A new intellectual portrait of a prominent twentieth-century philosopher
The life and intellectual evolution of Hans Kohn, a pioneer of nationalism studies
The only biography in English of the founder of the Chabad movement in Hasidism
A provocative and disquieting portrait of Bible scholar and founder of modern German antisemitism Paul de Lagarde
A memoir by a highly respected historian and political commentator
Walter Laqueur has been writing and teaching for over six decades, primarily in the fields of 20th-century history and politics. In this engaging memoir, Laqueur focuses on the political and historical events that have shaped his thinking and inspired his intellectual work.
“By uncovering the European roots of this central, widely read and much translated Israeli author, Gold opens the way for other similar studies of the European background of Israeli writing. Her book will be indispensable for all future studies of Amichai's poetry.” —Arnold Band, Professor of Hebrew and Comparative Literature, University of California at Los Angeles
Because Jonas’s life spanned the entire twentieth century, this memoir provides nuanced pictures of German Jewry during the Weimar Republic, of German Zionism, of the Jewish emigrants in Palestine during the 1930s and 1940s, and of German Jewish émigré intellectuals in New York. In addition, Jonas outlines the development of his work, beginning with his studies under Husserl and Heidegger and extending through his later metaphysical speculations about “God after Auschwitz.
An analysis of the Jewish background of an eminent philosopher
“With a graceful weave of biography, historical context and philosophical analysis, Eugene Sheppard presents an intellectual portrait of Leo Strauss that boldly challenges the clichés that becloud his legacy.” — Paul Mendes-Flohr, University of Chicago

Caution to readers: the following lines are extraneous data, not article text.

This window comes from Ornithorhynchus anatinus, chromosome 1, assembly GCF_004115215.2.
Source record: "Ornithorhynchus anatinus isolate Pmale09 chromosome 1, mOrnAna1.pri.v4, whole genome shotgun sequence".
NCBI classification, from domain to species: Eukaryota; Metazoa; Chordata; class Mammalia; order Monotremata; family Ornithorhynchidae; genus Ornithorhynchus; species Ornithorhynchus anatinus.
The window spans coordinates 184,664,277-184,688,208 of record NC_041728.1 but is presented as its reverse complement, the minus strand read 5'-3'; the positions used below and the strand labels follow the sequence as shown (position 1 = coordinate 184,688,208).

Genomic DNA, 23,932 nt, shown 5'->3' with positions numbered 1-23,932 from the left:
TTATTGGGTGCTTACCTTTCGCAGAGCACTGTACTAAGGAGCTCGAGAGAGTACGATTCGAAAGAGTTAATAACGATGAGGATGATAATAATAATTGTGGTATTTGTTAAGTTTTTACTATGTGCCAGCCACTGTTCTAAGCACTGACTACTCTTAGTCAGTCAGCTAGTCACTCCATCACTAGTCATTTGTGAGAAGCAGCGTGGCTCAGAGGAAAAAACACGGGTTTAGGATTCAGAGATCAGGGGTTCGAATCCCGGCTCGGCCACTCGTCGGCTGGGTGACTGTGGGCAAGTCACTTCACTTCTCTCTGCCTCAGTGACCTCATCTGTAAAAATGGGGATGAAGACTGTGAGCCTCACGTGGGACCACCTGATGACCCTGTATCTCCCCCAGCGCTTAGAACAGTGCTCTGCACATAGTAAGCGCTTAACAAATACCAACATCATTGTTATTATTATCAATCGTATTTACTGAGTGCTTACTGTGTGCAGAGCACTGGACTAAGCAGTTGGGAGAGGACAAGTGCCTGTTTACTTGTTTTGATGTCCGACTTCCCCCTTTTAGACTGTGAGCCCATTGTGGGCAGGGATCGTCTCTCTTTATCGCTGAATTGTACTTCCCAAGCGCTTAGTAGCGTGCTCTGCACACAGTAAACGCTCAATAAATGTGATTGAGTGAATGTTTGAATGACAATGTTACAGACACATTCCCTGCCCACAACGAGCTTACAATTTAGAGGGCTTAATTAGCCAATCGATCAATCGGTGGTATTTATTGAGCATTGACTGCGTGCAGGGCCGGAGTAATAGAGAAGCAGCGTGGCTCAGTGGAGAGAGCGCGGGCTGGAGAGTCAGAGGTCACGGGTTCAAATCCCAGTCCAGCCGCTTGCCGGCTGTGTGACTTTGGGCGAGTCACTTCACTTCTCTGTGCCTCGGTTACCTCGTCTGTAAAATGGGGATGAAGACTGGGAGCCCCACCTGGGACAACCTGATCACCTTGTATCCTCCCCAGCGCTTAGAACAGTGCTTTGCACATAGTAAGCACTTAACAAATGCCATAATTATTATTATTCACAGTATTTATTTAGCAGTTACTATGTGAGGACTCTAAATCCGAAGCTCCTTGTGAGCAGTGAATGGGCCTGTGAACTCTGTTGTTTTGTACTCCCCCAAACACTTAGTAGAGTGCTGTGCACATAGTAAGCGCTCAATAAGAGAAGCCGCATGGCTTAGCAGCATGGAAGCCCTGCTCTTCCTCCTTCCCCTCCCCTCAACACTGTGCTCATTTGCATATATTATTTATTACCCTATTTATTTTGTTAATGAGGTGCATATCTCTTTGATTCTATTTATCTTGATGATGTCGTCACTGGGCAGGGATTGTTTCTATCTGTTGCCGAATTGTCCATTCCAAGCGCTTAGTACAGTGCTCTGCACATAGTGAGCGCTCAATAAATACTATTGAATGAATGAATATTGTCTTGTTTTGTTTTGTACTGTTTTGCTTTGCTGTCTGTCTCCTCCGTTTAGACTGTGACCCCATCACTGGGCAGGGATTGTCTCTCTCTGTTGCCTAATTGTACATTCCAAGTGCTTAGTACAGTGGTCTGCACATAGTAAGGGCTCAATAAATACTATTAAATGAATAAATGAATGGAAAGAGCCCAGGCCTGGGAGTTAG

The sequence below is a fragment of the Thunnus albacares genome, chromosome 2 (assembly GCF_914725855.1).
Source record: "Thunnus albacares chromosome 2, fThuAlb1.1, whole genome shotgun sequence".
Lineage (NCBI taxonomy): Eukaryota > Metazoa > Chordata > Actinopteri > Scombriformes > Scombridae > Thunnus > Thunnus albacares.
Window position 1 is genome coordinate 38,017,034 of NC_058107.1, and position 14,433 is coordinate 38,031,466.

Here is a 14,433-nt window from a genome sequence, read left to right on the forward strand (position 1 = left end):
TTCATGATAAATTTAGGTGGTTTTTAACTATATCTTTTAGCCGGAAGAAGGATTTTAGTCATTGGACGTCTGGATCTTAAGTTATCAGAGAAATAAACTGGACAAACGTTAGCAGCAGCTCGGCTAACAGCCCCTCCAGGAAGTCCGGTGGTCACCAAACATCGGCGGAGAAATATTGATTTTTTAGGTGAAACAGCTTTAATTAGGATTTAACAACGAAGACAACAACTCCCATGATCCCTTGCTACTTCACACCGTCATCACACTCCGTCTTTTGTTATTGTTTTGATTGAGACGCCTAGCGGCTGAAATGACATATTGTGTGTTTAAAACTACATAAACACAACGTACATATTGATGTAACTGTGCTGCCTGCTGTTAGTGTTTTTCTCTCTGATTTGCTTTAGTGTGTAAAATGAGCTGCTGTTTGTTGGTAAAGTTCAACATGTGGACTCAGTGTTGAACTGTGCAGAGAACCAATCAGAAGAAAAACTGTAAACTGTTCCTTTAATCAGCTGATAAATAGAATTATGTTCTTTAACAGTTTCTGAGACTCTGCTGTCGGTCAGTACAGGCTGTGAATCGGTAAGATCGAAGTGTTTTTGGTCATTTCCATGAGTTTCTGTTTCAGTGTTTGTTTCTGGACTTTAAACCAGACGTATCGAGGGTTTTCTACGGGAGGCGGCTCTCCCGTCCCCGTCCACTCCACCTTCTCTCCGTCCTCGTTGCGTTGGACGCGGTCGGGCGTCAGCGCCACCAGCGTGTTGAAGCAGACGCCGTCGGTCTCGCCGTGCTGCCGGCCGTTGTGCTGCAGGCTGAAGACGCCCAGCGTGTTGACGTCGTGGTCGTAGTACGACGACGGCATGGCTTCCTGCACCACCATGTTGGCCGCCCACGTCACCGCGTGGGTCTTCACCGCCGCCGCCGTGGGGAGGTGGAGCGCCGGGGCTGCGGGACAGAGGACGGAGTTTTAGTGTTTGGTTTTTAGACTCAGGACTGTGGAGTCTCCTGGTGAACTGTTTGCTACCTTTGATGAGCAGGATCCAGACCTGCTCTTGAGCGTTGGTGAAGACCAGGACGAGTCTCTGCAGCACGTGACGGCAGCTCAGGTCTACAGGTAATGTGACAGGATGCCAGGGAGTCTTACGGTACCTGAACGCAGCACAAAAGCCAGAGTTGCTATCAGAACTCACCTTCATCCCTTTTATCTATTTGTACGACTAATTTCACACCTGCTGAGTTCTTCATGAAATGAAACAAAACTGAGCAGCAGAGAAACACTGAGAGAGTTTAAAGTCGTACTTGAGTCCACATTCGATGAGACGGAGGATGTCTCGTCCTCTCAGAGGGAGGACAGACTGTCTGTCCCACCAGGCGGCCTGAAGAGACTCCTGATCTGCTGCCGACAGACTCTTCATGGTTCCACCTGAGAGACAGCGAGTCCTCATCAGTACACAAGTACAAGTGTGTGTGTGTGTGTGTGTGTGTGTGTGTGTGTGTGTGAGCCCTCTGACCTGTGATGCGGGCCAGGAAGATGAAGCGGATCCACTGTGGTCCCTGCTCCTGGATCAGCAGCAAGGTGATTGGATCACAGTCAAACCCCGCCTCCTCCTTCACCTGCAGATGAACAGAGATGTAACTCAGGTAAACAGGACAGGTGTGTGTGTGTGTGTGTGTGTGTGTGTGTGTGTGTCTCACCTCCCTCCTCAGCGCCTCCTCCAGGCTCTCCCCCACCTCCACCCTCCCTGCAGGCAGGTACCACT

“Deeply researched and thoroughly original, this remarkable study encourages new ways of thinking about Jewish artists and their place in the emergence of modern culture.” —Richard I. Cohen, author of “Jewish Icons: Art and Society in Modern Europe”
Schwartz organizes his book around three of Appelfeld’s major themes: the recovery of childhood and memory, the creation of place and the religious stance of the Holocaust writer. He develops a new perspective not only on Appelfeld’s work, but on Holocaust literature itself.
“The life recorded here is unique, and yet reflects the most dramatic generation in the history of the Jewish people. The writing is delicate, humoristic and tragic, and always compelling.” —Amos Oz
“In this delightful memoir Jacob Katz appears as a wise, sensitive writer, very skillfully describing, analyzing and reflecting upon the most significant happenings of his long, interesting, and creative life.” —Isadore Twersky
“A superb piece of detective work and an exciting real-life spy drama.” —San Francisco Chronicle
Drawing upon previously untapped primary sources… the author conclusively counters efforts to portray the Holocaust as unpremeditated, the result of bureaucratic improvisation under wartime constraints.
Richard Wagner’s antisemitism considered in the context of his time, place, and aspirations rather than in relation to his later appropriation by the Nazis